With her familiar dreadlocks and granny glasses, Whoopi Goldberg is one of Hollywood's most recognizable and versatile stars. Adept at comedy and drama — and at home on stage, on television and in the movies — Goldberg is one of only 10 performers who have captured all four of the biggest awards: an Emmy, a Grammy, a Tony and an Oscar. She is also the first African American to host the Academy Awards.
Ever opinionated, Goldberg has achieved her most recent success as moderator and co-host of "The View," the popular television issue show known for its bickering panelists. The role brought Goldberg an Emmy Award in 2009.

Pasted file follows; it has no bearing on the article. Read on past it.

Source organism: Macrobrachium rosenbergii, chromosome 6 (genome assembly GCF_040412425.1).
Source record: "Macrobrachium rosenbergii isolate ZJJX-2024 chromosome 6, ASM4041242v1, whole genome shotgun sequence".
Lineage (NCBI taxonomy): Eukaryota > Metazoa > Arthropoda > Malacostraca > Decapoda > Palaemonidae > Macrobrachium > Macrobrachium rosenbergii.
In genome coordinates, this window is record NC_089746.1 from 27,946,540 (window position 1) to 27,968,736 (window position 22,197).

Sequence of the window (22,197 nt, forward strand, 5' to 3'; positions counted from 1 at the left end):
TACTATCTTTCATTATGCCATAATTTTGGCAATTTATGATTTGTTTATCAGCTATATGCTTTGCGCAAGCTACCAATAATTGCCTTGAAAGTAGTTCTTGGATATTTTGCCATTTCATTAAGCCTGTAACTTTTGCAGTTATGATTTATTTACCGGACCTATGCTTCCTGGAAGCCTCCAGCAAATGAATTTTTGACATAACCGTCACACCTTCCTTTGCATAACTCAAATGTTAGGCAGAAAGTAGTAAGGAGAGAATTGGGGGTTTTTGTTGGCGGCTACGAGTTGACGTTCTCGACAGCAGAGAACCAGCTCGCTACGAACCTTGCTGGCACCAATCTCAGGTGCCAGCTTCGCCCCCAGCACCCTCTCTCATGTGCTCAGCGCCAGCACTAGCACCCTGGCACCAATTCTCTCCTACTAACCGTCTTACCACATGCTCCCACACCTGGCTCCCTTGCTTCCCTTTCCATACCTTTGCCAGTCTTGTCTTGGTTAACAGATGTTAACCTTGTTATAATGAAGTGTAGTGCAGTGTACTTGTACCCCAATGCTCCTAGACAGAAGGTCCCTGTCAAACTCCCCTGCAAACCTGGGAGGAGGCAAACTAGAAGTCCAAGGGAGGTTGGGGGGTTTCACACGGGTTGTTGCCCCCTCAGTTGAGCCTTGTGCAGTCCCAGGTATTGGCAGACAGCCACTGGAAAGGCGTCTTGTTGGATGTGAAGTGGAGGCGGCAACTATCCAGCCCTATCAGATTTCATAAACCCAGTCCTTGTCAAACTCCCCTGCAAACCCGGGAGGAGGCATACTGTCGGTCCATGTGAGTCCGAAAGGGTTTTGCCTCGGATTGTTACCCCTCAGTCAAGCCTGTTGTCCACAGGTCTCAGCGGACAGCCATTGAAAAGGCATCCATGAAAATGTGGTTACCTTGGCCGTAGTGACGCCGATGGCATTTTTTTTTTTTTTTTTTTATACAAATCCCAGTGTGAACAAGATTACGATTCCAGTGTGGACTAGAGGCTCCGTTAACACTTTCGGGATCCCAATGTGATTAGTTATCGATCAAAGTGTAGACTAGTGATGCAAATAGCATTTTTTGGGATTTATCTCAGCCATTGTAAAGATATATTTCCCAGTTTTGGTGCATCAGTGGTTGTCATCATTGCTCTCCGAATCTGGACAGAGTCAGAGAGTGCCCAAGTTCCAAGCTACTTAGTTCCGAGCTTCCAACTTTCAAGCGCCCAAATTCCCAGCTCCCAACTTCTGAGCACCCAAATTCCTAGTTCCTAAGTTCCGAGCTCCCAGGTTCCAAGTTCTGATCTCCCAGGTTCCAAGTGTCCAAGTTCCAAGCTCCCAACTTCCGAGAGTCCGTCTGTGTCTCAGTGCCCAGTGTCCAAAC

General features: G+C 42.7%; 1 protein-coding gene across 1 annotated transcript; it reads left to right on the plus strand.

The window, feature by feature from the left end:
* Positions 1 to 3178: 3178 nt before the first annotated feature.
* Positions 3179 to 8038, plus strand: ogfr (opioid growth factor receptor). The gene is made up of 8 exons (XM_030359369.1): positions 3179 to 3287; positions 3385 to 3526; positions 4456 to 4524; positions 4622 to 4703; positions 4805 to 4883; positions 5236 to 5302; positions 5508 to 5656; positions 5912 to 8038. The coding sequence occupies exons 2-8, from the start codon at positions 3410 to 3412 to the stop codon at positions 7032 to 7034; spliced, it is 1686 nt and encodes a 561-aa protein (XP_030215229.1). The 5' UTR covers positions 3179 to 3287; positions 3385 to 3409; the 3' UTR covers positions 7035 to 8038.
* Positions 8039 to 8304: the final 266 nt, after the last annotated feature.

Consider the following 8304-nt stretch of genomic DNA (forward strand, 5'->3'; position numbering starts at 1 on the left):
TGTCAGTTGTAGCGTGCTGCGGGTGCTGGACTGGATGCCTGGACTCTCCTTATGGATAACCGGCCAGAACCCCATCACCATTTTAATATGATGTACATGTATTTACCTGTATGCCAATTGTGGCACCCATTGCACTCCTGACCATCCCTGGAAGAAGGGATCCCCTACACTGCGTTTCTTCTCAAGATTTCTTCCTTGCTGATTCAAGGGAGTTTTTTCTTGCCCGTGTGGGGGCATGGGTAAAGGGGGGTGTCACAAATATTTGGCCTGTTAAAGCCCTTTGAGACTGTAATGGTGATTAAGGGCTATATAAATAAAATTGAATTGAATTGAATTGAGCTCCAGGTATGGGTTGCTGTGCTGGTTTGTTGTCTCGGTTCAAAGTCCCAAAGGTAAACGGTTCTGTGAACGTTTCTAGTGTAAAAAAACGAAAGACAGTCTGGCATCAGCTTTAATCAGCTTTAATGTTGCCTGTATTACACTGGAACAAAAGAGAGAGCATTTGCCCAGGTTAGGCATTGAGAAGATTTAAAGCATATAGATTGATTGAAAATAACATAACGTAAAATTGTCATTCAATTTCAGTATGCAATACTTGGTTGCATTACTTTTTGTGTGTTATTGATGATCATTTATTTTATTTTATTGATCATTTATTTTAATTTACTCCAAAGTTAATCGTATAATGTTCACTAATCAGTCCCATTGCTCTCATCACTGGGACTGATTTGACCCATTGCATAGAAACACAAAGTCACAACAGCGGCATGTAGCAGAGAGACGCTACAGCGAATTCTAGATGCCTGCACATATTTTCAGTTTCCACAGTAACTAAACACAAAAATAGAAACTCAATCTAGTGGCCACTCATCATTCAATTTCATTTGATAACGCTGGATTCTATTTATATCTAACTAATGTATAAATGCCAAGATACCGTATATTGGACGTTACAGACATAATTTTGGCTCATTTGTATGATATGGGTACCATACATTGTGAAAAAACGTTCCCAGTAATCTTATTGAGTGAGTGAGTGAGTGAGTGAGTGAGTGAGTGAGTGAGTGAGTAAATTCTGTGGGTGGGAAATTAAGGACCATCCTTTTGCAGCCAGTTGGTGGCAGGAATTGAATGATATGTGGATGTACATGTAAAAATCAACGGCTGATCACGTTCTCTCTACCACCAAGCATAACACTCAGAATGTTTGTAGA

Born in New York City as Caryn Elaine Johnson in 1955, she adopted the stage name Whoopi from the whoopee cushion and began using the traditionally German/Jewish surname Goldberg in part because her mother thought Johnson was not "Jewish enough" to make her a star. Alluding to her complex ancestry, Goldberg once gave the dismissive explanation, "My family is Jewish, Buddhist, Baptist and Catholic. I don't believe in man-made religions."
Goldberg displayed her unusual versatility in the early 1980s by performing a one-woman act, "The Spook Show," featuring 17 distinct personas. It so impressed director Mike Nichols that he brought the production to Broadway for 156 sold-out performances. Steven Spielberg immediately cast her in "The Color Purple," a 1985 film that earned Goldberg a Golden Globe Award. That was followed by an Academy Award-winning role as psychic Oda Mae Brown in "Ghost." She was the second black female in Oscar history to win an acting award.
|1985||Best Actress||The Color Purple||Nomination|
|1990||Best Supporting Actress||Ghost||Win|